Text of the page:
59 thoughts on “This is a Good Book Thursday, September 5, 2019

  1. Blathering on about the series I’m loving is a failing of mine, but if you haven’t read Mystic and Rider by Sharon Shinn I’m thinking you would enjoy it. It opened my eyes to how useful it is to have clueless innocents providing the opportunity for a great deal of background information about a story, in very few sentences and in a very smooth, unforced way. In this book the story begins through the eyes of a smug tavernkeeper, and as things progress, an innocent character is added to a mix of people whose backgrounds and motivations can be unfolded with hardly any effort. Two home runs in the clueless POV championship, and the runners keep rounding the bases throughout the book, and the series.

    1. I struggled with Mystic and Rider series at its start, but I loved it as it progressed.

      I just* started -The Three Questions by Miguel Ruiz and Barbara Emrys. I figured I’ve read the Four Agreements enough and it DID improve my life. I just need to use it conscientiously.

      * Just as in literally a few minutes ago and read chapter 1.

  2. I just got and finished The Unkindest Tide by Seanan McGuire. Book thirteen in the series, so I can’t say “hey newbies, get this one,” but it finally follows up on something that’s been hanging since book 5, so that’s a yay for me.

    1. I’ve been dithering on whether to get this ASAP or wait for the price to drop, because I was underwhelmed by the last book (#12).

  3. I’ve been rereading a lot, but I also squeezed a couple of new books into the mix.

    First I read the new Fredrik Backman novel. I haven’t found any possible English title for it yet, not even on Goodreads, but it might turn out being something like “People with Anxiety”, being “Folk med Ångest” in Swedish. It was very, very good, just like his other books. That man knows how to put snark into descriptions, and how people are put together. About grief and love and guilt and anxiety, how people puzzle their lives together just to make it through the day. I think he’s very good in patching things together into a real good patchwork story with patchwork characters messing things up for themselves and others. Delightful.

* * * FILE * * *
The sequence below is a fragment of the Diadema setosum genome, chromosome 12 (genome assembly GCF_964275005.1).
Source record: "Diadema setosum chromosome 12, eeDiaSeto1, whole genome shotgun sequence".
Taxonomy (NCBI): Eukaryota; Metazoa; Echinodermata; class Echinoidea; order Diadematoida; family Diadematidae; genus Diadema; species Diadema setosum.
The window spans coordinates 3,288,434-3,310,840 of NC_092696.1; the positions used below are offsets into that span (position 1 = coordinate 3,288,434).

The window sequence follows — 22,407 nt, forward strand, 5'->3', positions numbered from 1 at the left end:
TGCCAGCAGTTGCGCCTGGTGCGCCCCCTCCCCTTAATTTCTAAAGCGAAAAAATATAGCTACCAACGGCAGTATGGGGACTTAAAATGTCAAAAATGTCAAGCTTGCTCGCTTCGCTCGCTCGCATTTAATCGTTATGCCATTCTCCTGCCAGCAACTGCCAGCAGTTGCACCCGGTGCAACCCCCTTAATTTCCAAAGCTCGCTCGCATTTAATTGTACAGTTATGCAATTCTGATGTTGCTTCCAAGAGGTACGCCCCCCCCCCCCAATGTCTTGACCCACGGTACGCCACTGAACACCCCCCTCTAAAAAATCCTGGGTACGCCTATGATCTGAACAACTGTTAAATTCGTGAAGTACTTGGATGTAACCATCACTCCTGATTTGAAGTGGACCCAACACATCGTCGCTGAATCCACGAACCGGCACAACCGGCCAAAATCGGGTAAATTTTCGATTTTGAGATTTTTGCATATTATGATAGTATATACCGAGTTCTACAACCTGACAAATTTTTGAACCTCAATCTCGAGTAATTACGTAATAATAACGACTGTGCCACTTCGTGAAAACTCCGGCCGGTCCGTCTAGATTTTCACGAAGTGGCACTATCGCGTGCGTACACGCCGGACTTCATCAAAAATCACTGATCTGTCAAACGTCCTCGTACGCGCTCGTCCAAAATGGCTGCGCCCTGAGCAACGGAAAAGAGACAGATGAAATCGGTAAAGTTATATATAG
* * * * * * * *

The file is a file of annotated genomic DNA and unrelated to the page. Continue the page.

I was also recommended, read and finished “The School for Good and Evil” by Soman Chainani, first in the series of the same name. Every four years, two kids – one pretty and good, one ugly and bad – are kidnapped from a village and brought to the School for Good and Evil. But what happens there, and why are they brought there? What happens when good meets evil close up, when good becomes evil and evil becomes good? What makes someone good, and what makes someone evil? What defines who, or what, you are? It was intricate and twisty and I really liked it. Not sure if I dare go on to the next, perhaps it can’t hold up to the first one…

    Anyway, planning on starting on “The Fire Keeper” by J. C. Cervantes today. It’s the second in a series called “The Storm Runner” of which the first book was released last year. In the first there was a lot of Maya myth, I think there will be Aztek in this one. Looking forward!

    1. Shass, the first Good and Evil book was good but I felt the series went down hill and got bogged down in rehashing the same themes over and over.